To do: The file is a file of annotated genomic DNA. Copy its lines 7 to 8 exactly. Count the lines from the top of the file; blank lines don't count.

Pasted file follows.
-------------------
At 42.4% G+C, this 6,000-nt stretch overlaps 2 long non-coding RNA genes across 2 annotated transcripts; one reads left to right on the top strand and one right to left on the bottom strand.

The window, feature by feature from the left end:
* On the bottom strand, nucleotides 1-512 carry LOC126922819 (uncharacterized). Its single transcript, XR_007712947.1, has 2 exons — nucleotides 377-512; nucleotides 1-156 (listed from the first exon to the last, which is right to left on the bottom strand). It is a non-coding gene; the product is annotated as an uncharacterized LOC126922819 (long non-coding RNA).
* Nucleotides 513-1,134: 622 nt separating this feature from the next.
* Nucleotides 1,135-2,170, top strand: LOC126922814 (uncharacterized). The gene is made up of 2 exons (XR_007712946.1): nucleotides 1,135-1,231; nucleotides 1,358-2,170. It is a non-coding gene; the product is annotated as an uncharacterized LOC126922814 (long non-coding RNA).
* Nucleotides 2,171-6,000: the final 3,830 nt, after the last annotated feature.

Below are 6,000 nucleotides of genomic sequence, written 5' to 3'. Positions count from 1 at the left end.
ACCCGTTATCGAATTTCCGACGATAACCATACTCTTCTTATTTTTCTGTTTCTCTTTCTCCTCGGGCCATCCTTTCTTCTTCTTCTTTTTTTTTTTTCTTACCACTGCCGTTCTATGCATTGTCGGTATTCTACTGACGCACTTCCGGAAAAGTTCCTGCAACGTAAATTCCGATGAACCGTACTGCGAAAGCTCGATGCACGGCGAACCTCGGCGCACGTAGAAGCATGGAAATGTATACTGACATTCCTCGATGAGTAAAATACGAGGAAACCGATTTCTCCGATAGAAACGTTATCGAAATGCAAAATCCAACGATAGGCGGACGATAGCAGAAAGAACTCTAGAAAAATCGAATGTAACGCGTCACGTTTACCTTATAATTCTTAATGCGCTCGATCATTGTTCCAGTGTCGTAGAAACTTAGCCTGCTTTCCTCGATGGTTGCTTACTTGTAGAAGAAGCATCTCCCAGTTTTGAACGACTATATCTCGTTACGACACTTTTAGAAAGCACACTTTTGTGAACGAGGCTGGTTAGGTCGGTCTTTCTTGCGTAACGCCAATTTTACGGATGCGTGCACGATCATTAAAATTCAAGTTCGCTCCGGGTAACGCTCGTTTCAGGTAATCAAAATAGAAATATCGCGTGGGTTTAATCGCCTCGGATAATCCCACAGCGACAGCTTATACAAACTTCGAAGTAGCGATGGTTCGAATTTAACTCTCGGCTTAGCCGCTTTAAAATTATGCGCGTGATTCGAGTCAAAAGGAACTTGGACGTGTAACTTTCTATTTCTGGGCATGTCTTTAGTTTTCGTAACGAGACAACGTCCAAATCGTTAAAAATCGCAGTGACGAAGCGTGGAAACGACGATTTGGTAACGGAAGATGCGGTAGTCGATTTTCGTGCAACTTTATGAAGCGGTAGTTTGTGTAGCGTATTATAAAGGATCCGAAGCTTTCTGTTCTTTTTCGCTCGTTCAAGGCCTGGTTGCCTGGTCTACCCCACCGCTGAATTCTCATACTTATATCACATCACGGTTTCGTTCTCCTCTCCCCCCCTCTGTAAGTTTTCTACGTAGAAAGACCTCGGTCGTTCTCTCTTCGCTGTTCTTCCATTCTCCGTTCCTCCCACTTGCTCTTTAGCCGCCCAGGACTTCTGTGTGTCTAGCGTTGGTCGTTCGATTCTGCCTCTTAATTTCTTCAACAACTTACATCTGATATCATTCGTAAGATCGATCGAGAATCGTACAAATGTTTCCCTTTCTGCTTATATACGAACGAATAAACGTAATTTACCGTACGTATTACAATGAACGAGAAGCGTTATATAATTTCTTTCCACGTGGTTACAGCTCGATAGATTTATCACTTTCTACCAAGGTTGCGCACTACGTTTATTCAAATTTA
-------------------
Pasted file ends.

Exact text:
Below are 6,000 nucleotides of genomic sequence, written 5' to 3'. Positions count from 1 at the left end.
ACCCGTTATCGAATTTCCGACGATAACCATACTCTTCTTATTTTTCTGTTTCTCTTTCTCCTCGGGCCATCCTTTCTTCTTCTTCTTTTTTTTTTTTCTTACCACTGCCGTTCTATGCATTGTCGGTATTCTACTGACGCACTTCCGGAAAAGTTCCTGCAACGTAAATTCCGATGAACCGTACTGCGAAAGCTCGATGCACGGCGAACCTCGGCGCACGTAGAAGCATGGAAATGTATACTGACATTCCTCGATGAGTAAAATACGAGGAAACCGATTTCTCCGATAGAAACGTTATCGAAATGCAAAATCCAACGATAGGCGGACGATAGCAGAAAGAACTCTAGAAAAATCGAATGTAACGCGTCACGTTTACCTTATAATTCTTAATGCGCTCGATCATTGTTCCAGTGTCGTAGAAACTTAGCCTGCTTTCCTCGATGGTTGCTTACTTGTAGAAGAAGCATCTCCCAGTTTTGAACGACTATATCTCGTTACGACACTTTTAGAAAGCACACTTTTGTGAACGAGGCTGGTTAGGTCGGTCTTTCTTGCGTAACGCCAATTTTACGGATGCGTGCACGATCATTAAAATTCAAGTTCGCTCCGGGTAACGCTCGTTTCAGGTAATCAAAATAGAAATATCGCGTGGGTTTAATCGCCTCGGATAATCCCACAGCGACAGCTTATACAAACTTCGAAGTAGCGATGGTTCGAATTTAACTCTCGGCTTAGCCGCTTTAAAATTATGCGCGTGATTCGAGTCAAAAGGAACTTGGACGTGTAACTTTCTATTTCTGGGCATGTCTTTAGTTTTCGTAACGAGACAACGTCCAAATCGTTAAAAATCGCAGTGACGAAGCGTGGAAACGACGATTTGGTAACGGAAGATGCGGTAGTCGATTTTCGTGCAACTTTATGAAGCGGTAGTTTGTGTAGCGTATTATAAAGGATCCGAAGCTTTCTGTTCTTTTTCGCTCGTTCAAGGCCTGGTTGCCTGGTCTACCCCACCGCTGAATTCTCATACTTATATCACATCACGGTTTCGTTCTCCTCTCCCCCCCTCTGTAAGTTTTCTACGTAGAAAGACCTCGGTCGTTCTCTCTTCGCTGTTCTTCCATTCTCCGTTCCTCCCACTTGCTCTTTAGCCGCCCAGGACTTCTGTGTGTCTAGCGTTGGTCGTTCGATTCTGCCTCTTAATTTCTTCAACAACTTACATCTGATATCATTCGTAAGATCGATCGAGAATCGTACAAATGTTTCCCTTTCTGCTTATATACGAACGAATAAACGTAATTTACCGTACGTATTACAATGAACGAGAAGCGTTATATAATTTCTTTCCACGTGGTTACAGCTCGATAGATTTATCACTTTCTACCAAGGTTGCGCACTACGTTTATTCAAATTTA